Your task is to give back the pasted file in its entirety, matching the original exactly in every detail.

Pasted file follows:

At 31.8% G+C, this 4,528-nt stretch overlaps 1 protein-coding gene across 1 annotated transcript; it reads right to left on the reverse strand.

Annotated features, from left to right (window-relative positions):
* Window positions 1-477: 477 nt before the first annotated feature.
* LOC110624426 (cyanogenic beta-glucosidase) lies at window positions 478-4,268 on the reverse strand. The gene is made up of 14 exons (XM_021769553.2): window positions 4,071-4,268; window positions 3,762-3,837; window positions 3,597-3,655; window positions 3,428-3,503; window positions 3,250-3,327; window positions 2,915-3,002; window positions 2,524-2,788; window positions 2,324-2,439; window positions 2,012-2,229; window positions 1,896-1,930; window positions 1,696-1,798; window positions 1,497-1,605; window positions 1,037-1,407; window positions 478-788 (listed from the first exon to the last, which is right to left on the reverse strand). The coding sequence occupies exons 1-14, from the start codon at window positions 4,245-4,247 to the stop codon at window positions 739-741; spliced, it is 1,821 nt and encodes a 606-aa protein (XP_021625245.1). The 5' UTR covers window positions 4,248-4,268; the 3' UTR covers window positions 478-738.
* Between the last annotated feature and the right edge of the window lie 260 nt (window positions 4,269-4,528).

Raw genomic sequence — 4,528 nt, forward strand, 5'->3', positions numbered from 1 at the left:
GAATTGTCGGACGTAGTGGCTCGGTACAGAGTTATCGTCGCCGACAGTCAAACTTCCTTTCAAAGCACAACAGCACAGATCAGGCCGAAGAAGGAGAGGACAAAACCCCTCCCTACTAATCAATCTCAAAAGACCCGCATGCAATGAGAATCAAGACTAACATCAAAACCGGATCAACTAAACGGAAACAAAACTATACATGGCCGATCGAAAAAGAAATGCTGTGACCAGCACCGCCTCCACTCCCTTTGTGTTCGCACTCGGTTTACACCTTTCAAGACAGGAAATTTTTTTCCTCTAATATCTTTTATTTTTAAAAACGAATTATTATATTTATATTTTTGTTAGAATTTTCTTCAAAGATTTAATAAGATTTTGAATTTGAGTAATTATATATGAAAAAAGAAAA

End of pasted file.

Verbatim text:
At 31.8% G+C, this 4,528-nt stretch overlaps 1 protein-coding gene across 1 annotated transcript; it reads right to left on the reverse strand.

Annotated features, from left to right (window-relative positions):
* Window positions 1-477: 477 nt before the first annotated feature.
* LOC110624426 (cyanogenic beta-glucosidase) lies at window positions 478-4,268 on the reverse strand. The gene is made up of 14 exons (XM_021769553.2): window positions 4,071-4,268; window positions 3,762-3,837; window positions 3,597-3,655; window positions 3,428-3,503; window positions 3,250-3,327; window positions 2,915-3,002; window positions 2,524-2,788; window positions 2,324-2,439; window positions 2,012-2,229; window positions 1,896-1,930; window positions 1,696-1,798; window positions 1,497-1,605; window positions 1,037-1,407; window positions 478-788 (listed from the first exon to the last, which is right to left on the reverse strand). The coding sequence occupies exons 1-14, from the start codon at window positions 4,245-4,247 to the stop codon at window positions 739-741; spliced, it is 1,821 nt and encodes a 606-aa protein (XP_021625245.1). The 5' UTR covers window positions 4,248-4,268; the 3' UTR covers window positions 478-738.
* Between the last annotated feature and the right edge of the window lie 260 nt (window positions 4,269-4,528).

Raw genomic sequence — 4,528 nt, forward strand, 5'->3', positions numbered from 1 at the left:
GAATTGTCGGACGTAGTGGCTCGGTACAGAGTTATCGTCGCCGACAGTCAAACTTCCTTTCAAAGCACAACAGCACAGATCAGGCCGAAGAAGGAGAGGACAAAACCCCTCCCTACTAATCAATCTCAAAAGACCCGCATGCAATGAGAATCAAGACTAACATCAAAACCGGATCAACTAAACGGAAACAAAACTATACATGGCCGATCGAAAAAGAAATGCTGTGACCAGCACCGCCTCCACTCCCTTTGTGTTCGCACTCGGTTTACACCTTTCAAGACAGGAAATTTTTTTCCTCTAATATCTTTTATTTTTAAAAACGAATTATTATATTTATATTTTTGTTAGAATTTTCTTCAAAGATTTAATAAGATTTTGAATTTGAGTAATTATATATGAAAAAAGAAAA